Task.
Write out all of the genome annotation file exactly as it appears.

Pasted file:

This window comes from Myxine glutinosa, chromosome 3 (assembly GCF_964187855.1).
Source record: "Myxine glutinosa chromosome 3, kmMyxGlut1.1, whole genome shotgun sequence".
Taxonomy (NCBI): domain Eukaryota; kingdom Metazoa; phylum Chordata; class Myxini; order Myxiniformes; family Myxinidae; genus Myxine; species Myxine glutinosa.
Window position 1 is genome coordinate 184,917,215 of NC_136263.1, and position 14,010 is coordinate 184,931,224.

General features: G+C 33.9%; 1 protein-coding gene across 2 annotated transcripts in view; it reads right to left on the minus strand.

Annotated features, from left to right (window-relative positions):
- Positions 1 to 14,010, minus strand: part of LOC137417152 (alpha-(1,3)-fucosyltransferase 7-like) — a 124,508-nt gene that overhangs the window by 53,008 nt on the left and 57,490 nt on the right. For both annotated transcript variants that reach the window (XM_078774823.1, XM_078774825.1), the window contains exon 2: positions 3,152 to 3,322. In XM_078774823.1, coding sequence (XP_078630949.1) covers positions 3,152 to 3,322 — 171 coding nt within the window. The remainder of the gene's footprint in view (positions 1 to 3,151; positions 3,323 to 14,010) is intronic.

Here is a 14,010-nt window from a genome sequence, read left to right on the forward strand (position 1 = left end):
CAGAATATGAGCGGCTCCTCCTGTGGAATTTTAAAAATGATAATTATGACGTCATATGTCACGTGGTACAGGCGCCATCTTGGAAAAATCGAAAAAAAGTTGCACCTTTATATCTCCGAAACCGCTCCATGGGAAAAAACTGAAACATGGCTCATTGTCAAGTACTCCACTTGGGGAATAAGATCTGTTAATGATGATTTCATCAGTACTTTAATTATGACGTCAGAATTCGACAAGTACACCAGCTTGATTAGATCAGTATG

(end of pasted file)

This window comes from Myxine glutinosa, chromosome 3 (assembly GCF_964187855.1).
Source record: "Myxine glutinosa chromosome 3, kmMyxGlut1.1, whole genome shotgun sequence".
Taxonomy (NCBI): domain Eukaryota; kingdom Metazoa; phylum Chordata; class Myxini; order Myxiniformes; family Myxinidae; genus Myxine; species Myxine glutinosa.
Window position 1 is genome coordinate 184,917,215 of NC_136263.1, and position 14,010 is coordinate 184,931,224.

General features: G+C 33.9%; 1 protein-coding gene across 2 annotated transcripts in view; it reads right to left on the minus strand.

Annotated features, from left to right (window-relative positions):
- Positions 1 to 14,010, minus strand: part of LOC137417152 (alpha-(1,3)-fucosyltransferase 7-like) — a 124,508-nt gene that overhangs the window by 53,008 nt on the left and 57,490 nt on the right. For both annotated transcript variants that reach the window (XM_078774823.1, XM_078774825.1), the window contains exon 2: positions 3,152 to 3,322. In XM_078774823.1, coding sequence (XP_078630949.1) covers positions 3,152 to 3,322 — 171 coding nt within the window. The remainder of the gene's footprint in view (positions 1 to 3,151; positions 3,323 to 14,010) is intronic.

Here is a 14,010-nt window from a genome sequence, read left to right on the forward strand (position 1 = left end):
CAGAATATGAGCGGCTCCTCCTGTGGAATTTTAAAAATGATAATTATGACGTCATATGTCACGTGGTACAGGCGCCATCTTGGAAAAATCGAAAAAAAGTTGCACCTTTATATCTCCGAAACCGCTCCATGGGAAAAAACTGAAACATGGCTCATTGTCAAGTACTCCACTTGGGGAATAAGATCTGTTAATGATGATTTCATCAGTACTTTAATTATGACGTCAGAATTCGACAAGTACACCAGCTTGATTAGATCAGTATG